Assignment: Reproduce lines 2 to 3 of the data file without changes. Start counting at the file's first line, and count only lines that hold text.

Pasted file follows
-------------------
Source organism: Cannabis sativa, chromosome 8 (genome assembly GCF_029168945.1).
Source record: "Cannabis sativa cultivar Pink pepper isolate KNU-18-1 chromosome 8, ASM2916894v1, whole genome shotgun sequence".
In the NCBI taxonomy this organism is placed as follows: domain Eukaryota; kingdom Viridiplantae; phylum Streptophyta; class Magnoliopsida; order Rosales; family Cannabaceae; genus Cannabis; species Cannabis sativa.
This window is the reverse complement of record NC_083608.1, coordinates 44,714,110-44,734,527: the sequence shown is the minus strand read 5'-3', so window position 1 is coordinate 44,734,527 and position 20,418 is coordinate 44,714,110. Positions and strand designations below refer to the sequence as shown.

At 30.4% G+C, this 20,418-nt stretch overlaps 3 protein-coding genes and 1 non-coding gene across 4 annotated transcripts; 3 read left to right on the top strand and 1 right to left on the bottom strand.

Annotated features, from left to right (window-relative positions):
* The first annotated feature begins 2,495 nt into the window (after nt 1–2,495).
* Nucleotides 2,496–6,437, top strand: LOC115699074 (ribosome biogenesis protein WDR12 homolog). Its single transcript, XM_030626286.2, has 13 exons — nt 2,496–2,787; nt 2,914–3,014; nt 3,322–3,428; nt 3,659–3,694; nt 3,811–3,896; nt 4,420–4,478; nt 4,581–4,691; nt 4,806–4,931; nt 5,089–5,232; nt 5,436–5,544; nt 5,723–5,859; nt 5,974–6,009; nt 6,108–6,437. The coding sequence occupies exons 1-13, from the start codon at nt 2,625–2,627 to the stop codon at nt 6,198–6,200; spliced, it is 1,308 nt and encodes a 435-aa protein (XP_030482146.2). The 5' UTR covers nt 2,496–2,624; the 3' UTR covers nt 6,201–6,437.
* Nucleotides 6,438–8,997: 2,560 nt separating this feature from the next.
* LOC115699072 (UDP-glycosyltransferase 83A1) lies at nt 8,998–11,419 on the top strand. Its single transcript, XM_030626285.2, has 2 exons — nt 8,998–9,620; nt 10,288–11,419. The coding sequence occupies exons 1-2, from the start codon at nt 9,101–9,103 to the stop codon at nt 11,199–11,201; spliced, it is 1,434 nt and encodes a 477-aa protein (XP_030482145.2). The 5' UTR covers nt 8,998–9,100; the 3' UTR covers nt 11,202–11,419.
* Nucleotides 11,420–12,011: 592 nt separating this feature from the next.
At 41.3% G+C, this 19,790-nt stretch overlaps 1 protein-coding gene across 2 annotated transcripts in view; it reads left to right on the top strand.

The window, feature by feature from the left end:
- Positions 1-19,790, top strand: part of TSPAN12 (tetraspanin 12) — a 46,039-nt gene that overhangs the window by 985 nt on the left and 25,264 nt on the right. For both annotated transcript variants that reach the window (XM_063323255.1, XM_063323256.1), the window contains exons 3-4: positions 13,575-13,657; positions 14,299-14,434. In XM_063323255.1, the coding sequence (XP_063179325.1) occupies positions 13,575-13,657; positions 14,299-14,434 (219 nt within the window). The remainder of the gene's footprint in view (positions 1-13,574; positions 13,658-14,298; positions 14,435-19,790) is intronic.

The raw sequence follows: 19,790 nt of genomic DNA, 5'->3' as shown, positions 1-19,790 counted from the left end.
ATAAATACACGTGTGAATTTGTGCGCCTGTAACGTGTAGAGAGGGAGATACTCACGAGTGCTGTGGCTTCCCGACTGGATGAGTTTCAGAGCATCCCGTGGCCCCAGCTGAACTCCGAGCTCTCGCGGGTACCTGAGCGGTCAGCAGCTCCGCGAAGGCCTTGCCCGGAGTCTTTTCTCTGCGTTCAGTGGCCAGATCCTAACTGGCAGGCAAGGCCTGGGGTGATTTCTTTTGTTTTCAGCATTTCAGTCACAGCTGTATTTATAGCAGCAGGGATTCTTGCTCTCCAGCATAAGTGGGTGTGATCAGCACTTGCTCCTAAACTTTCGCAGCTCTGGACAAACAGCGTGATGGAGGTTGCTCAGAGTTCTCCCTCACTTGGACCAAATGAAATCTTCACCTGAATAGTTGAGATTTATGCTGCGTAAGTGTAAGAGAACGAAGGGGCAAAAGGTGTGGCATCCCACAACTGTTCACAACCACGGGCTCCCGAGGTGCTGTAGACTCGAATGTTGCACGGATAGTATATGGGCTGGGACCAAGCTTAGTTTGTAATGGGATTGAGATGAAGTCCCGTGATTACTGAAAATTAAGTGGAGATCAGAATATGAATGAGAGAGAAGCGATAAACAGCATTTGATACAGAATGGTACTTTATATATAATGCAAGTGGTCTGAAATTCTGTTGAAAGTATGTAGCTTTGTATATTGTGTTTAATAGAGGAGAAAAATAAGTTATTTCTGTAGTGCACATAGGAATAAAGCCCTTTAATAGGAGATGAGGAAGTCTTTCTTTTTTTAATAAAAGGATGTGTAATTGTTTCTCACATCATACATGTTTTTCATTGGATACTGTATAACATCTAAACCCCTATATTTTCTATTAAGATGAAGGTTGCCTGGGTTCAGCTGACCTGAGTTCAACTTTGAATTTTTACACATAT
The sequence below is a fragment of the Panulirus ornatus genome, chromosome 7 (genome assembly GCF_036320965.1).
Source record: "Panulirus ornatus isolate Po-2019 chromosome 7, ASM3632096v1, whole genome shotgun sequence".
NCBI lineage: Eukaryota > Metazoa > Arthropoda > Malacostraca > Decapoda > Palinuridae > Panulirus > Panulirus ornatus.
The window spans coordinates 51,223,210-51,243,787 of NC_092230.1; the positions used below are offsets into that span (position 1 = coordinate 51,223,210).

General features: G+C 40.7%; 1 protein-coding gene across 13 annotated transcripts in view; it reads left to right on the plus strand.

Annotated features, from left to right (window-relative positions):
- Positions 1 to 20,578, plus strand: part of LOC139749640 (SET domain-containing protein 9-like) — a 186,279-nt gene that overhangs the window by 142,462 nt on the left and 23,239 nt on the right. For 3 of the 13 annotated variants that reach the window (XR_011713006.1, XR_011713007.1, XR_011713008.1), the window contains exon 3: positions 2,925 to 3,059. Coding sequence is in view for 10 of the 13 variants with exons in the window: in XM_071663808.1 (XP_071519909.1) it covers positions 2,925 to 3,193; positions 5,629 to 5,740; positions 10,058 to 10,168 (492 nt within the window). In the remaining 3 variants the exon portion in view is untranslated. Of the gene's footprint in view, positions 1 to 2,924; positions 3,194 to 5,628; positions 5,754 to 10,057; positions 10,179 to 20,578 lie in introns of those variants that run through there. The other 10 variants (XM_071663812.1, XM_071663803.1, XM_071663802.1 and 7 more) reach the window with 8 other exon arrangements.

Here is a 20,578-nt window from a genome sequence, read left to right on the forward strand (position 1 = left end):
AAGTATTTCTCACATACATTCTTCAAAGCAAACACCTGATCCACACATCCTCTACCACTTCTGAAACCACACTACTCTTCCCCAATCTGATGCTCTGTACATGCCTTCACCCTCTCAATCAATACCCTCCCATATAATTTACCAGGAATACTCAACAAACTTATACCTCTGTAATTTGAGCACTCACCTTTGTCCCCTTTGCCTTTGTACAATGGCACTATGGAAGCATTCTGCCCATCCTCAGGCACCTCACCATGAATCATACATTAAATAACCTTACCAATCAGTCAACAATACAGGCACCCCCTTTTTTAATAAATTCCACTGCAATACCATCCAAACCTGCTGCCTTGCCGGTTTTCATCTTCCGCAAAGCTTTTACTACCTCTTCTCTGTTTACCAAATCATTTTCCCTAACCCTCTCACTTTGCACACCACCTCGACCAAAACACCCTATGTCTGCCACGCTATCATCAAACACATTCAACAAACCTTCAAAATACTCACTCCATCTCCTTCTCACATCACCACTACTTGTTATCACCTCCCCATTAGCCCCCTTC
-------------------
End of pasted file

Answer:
Source record: "Cannabis sativa cultivar Pink pepper isolate KNU-18-1 chromosome 8, ASM2916894v1, whole genome shotgun sequence".
In the NCBI taxonomy this organism is placed as follows: domain Eukaryota; kingdom Viridiplantae; phylum Streptophyta; class Magnoliopsida; order Rosales; family Cannabaceae; genus Cannabis; species Cannabis sativa.